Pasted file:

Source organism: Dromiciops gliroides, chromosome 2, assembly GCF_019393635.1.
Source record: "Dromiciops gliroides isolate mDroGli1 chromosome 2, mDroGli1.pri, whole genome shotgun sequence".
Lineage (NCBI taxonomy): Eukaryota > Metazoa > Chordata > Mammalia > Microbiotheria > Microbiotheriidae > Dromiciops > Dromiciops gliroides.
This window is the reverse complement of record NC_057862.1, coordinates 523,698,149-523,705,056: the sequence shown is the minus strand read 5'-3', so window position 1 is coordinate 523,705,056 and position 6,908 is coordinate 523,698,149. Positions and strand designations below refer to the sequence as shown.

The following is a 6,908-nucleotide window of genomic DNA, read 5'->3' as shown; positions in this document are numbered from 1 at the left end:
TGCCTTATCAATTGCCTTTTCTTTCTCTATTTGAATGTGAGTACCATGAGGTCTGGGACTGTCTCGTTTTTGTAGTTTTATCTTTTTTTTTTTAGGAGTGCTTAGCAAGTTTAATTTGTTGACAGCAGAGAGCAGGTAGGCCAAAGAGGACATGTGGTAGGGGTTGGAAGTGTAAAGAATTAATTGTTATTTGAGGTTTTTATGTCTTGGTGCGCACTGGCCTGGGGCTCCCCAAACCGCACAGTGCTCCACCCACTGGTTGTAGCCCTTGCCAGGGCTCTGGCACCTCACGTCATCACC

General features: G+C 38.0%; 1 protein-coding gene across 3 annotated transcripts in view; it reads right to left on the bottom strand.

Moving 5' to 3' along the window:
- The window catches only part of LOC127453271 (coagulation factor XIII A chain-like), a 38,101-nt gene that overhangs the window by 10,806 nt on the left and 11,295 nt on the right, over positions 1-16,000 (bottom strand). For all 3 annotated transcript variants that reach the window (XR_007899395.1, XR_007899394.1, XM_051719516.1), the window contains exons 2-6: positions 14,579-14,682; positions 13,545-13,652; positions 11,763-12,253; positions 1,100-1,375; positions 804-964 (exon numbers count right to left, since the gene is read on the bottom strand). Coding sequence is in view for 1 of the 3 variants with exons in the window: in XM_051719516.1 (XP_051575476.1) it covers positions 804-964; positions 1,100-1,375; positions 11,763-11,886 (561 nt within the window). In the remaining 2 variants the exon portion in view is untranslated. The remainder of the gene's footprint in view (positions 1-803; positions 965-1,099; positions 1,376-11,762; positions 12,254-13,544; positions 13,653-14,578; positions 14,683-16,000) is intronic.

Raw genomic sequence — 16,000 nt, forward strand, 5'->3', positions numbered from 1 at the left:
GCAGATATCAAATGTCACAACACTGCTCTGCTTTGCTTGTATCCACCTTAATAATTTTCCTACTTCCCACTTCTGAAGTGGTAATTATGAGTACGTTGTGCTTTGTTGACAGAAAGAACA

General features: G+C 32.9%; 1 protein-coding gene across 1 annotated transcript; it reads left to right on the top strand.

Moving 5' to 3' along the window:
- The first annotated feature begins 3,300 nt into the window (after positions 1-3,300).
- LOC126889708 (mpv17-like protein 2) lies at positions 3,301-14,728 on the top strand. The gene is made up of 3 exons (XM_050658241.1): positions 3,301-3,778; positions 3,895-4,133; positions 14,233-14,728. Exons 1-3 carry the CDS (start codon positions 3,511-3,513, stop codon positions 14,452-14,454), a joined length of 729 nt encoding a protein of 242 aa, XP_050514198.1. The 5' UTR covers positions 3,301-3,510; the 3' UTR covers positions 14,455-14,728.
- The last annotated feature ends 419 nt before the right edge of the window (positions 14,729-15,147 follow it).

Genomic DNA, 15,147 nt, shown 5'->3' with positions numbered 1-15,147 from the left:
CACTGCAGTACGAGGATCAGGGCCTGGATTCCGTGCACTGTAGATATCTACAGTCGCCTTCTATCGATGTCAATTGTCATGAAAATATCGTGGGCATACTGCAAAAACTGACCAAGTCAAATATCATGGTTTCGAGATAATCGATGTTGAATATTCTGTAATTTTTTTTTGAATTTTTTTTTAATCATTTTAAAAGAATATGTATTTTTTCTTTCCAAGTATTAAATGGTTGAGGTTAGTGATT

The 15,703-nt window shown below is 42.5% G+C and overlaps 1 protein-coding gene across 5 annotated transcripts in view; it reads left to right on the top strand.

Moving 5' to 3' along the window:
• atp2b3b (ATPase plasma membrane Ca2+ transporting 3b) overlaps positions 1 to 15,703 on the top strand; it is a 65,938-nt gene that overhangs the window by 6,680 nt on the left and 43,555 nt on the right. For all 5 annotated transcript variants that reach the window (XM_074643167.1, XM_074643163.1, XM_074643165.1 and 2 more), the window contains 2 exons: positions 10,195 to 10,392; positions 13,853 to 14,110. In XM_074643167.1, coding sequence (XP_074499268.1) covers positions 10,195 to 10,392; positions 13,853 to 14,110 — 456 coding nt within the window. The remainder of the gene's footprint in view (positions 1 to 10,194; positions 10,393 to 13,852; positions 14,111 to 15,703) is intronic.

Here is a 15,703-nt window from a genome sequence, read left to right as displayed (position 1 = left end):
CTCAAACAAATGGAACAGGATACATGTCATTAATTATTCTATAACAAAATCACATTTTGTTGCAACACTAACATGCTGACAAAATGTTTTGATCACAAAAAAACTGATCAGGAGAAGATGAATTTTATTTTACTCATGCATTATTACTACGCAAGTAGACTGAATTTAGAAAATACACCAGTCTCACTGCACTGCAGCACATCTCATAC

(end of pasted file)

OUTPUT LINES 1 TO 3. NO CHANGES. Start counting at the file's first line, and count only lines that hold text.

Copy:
Source organism: Dromiciops gliroides, chromosome 2, assembly GCF_019393635.1.
Source record: "Dromiciops gliroides isolate mDroGli1 chromosome 2, mDroGli1.pri, whole genome shotgun sequence".
Lineage (NCBI taxonomy): Eukaryota > Metazoa > Chordata > Mammalia > Microbiotheria > Microbiotheriidae > Dromiciops > Dromiciops gliroides.